SACRAMENTO, March 15 — Before GW’s men’s basketball team’s game against Vanderbilt in the first round of the NCAA tournament, some members of the team shaved their heads to have a fresh look for a potential NCAA tournament run.
The ritual did create a new look, but not one the team wanted: the look of a team getting outplayed and out-hustled. The signs of growth displayed during their Atlantic 10 tournament run – the energy on defense, rebounding and ball movement – were still there, but they had switched sides. With the hair went the Colonials’ momentum, leaving the team looking like a group of Samsons. They lost 77-44.
After just four minutes, GW trailed 7-0, enough to force them to play catch-up for the rest of the game.
“From that point on it was just a matter of trying to survive,” GW head coach Karl Hobbs said. “We fell behind very, very quickly and that pretty much put us on heels for rest of the game.”
The press that had forced A-10 opponents into turnovers was useless against Vanderbilt players, who broke the defense down systematically by moving the ball before GW players could get to them, a strategy Hobbs called “perfect.”
“We realized if we just took care of the ball, we were going to get any shot we wanted,” Vanderbilt junior Shan Foster said.
Able to get any shot they wanted, Vanderbilt players chose good ones. Whether it was penetrating then kicking the ball out or swinging the ball around the horn, the entire team played in unison, and seven Vanderbilt players had six points or more.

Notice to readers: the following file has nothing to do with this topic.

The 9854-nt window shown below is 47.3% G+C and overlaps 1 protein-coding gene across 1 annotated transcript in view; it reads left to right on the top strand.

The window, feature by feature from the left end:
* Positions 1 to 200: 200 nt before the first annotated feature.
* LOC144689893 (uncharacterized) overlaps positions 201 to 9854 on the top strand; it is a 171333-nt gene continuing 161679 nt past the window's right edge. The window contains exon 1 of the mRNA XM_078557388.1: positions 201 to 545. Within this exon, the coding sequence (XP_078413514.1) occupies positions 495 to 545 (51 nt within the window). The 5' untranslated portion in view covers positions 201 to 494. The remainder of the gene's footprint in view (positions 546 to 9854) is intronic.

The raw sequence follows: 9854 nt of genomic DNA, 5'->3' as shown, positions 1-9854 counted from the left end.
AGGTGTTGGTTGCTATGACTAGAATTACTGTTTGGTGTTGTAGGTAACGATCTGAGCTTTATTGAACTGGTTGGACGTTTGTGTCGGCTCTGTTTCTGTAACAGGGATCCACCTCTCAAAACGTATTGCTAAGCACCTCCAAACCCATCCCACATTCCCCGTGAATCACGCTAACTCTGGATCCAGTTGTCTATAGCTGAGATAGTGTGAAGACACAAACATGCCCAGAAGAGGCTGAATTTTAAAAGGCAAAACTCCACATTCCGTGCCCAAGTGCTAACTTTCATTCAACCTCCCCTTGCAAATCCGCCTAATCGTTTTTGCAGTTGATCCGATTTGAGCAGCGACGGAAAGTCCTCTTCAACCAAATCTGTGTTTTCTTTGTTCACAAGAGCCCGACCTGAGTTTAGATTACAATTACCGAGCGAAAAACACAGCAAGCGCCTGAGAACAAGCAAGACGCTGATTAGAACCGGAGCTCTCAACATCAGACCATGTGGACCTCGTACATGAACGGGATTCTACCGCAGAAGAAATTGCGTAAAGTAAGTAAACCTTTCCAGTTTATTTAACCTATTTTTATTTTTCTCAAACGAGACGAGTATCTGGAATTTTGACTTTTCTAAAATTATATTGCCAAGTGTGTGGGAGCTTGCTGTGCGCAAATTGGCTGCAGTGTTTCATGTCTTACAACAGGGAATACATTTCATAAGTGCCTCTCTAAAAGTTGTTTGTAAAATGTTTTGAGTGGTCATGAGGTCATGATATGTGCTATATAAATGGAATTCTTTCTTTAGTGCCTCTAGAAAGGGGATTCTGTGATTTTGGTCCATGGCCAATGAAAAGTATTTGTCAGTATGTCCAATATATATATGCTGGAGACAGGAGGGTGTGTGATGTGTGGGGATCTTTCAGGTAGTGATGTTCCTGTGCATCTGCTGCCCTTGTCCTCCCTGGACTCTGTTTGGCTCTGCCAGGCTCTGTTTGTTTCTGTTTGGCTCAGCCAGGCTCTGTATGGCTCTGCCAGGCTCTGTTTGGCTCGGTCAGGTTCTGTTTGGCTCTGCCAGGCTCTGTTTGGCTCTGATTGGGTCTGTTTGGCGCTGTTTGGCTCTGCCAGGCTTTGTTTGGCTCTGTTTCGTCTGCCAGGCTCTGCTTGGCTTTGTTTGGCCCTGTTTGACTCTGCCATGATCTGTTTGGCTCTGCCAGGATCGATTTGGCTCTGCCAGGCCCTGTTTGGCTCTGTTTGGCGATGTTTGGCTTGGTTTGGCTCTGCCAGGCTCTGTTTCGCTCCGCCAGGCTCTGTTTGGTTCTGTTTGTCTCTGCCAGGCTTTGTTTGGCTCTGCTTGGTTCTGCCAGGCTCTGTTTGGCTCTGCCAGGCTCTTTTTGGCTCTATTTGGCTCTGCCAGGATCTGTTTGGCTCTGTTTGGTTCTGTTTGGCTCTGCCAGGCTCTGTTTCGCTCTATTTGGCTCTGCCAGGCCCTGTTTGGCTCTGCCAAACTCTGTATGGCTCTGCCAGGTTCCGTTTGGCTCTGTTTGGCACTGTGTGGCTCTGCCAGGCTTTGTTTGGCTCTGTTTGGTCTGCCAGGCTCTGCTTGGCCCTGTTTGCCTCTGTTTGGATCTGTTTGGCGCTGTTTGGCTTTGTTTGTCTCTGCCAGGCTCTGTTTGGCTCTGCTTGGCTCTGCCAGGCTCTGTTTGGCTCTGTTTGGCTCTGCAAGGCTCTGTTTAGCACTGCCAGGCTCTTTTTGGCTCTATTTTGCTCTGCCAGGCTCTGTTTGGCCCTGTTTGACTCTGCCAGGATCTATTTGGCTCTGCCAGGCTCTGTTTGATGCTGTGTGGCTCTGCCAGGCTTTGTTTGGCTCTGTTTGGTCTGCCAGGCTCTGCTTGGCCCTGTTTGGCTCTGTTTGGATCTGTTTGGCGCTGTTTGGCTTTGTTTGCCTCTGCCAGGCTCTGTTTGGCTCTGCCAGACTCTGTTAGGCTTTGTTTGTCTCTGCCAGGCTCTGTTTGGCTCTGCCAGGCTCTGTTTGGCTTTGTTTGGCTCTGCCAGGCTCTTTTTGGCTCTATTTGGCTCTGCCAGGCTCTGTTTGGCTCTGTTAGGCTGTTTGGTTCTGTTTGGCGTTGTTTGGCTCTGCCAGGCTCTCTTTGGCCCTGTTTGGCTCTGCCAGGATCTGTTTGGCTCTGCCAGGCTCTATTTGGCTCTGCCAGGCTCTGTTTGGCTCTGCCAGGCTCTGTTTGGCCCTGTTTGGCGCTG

“There’s nothing you can do, you just have to hope that they start missing,” junior guard Maureece Rice said. “But they have so many shooters, if one’s not on, another one is, so it’s hard to stop them.”
The numbers are ugly: the Colonials shot just 27.1 percent, turned the ball over 20 times and never led. No player scored more than Travis King’s nine points. Senior Carl Elliott shot just two for nine in his last game, while Rice, the team’s leading scorer, scored just three points and missed eight of nine shots.
With every possession seeming to go Vanderbilt’s way, it was only a matter of time before GW players accepted their fate. After watching a wide open three-pointer go halfway in the basket then roll out midway through the second half, Rice could not help but shake his head and smile.
“It was one of those days where my shots weren’t going in. They felt good but they kept going in and out,” Rice said. “You’re going to have good days and bad days; today was a bad day.”
Elliott and his fellow seniors Dokun Akingbade and Regis Koundjia will now move on, their collegiate athletic careers over. Elliott leaves as the winningest player in program history, with three NCAA appearances, two A-10 tournament titles and a regular season A-10 championship to his name.
“I enjoyed my experience here,” Elliott said. “For us to come this far with a young basketball team means a lot to me. They gave it 100 percent every day and I love them for that.”
While Rice said it was too soon to start looking toward next season, the team’s younger players, such as freshman forward Damian Hollis, will use the game as a learning experience. Hollis said he was nervous in the beginning of the game, a feeling that will likely fade during subsequent trips to the Tournament. With such a young team and low outside expectations, both Elliott and Hollis said they were glad to just make the Tournament.
“In the beginning of the season, we planned on making history by being the third (GW) team in a row to make the NCAA tournament, and we did that,” Hollis said. “We won the A-10. We set goals and we accomplished those goals.”